Shares of Sea Limited (SE 1.28%) are soaring 18.1% this week compared to where they closed last Friday, according to data compiled by S&P Global Market Intelligence, after the Singapore-based e-commerce and gaming stock reported better-than-expected third-quarter results.
Yet these results might not have been so much about how well it did in the quarter that just passed, but rather what it foresees in its immediate future: a laser-like focus on achieving profitability. Even better for investors, management is thoroughly aligning its interests with those of its shareholders.
On the company's third-quarter call, chairman and CEO Forrest Li shared that the marketplace is changing, so Sea Limited needs to adapt as well, or it will fall by the wayside and fail. As part of that process, Sea has "entirely shifted our mindset and focus from growth to achieving self-sufficiency and profitability as soon as possible."
To ensure the company works as a unit on achieving that goal, Li reemphasized that Sea will no longer dole out any cash compensation to management until self-sufficiency is achieved. It's also going to end its fast-spending ways on office space, logistics facilities, and travel and entertainment.
Investors apparently like what they are hearing, as the new policies reflect a thinking that the company is not just some cash cow that can be milked for frivolous things. It's a sign of maturity that Sea is coming to grips with the realities of the environment and taking steps to become financially responsible.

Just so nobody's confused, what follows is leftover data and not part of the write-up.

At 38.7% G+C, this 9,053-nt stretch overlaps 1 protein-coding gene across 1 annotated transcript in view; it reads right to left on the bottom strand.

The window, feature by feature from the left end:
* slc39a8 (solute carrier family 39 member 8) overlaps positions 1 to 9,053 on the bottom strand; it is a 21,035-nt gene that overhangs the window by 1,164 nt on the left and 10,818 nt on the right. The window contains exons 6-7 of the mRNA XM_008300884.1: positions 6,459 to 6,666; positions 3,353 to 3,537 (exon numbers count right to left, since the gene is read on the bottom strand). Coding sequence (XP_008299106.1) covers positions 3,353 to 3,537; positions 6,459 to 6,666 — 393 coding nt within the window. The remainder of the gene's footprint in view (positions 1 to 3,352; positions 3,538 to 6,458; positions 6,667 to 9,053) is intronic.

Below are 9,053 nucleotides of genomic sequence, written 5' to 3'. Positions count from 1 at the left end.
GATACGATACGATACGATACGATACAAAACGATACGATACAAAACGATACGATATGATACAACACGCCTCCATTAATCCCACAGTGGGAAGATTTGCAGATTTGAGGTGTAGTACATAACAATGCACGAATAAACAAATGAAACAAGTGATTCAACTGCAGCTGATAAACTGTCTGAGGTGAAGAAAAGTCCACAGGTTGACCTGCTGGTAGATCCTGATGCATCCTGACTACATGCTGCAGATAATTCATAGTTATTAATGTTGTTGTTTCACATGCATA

The early results of this austerity program are already beginning to pay off. Sea Limited now expects its Shopee e-commerce site to be breakeven on an adjusted EBITDA basis by the end of 2023, an accelerated time frame from its prior expectation of break-even status by 2025.
That's not to say profitability won't come at the expense of growth in certain metrics. In fact, Li expects it may even be negative at times. However, the overall drive for pursuing positive cash flows and self-sufficiency will benefit in long-term growth. Shopee's marketplace revenue jumped 54% in the quarter on better fees and advertising, even as it was able to reduce sales and marketing expenses 15% during the period.
And to prove there will be headwinds, its online gaming platform Garena is still being hurt by the trends resulting from a reopened economy. With recessionary winds blowing globally, Sea is also being buffeted by weakness in consumer discretionary spending.
That's seen as well in its fintech platform, SeaMoney, which is causing management to keep a tight check on its credit business and loan book, even as revenue jumped almost 150% year over year and adjusted EBITDA losses declined 57%.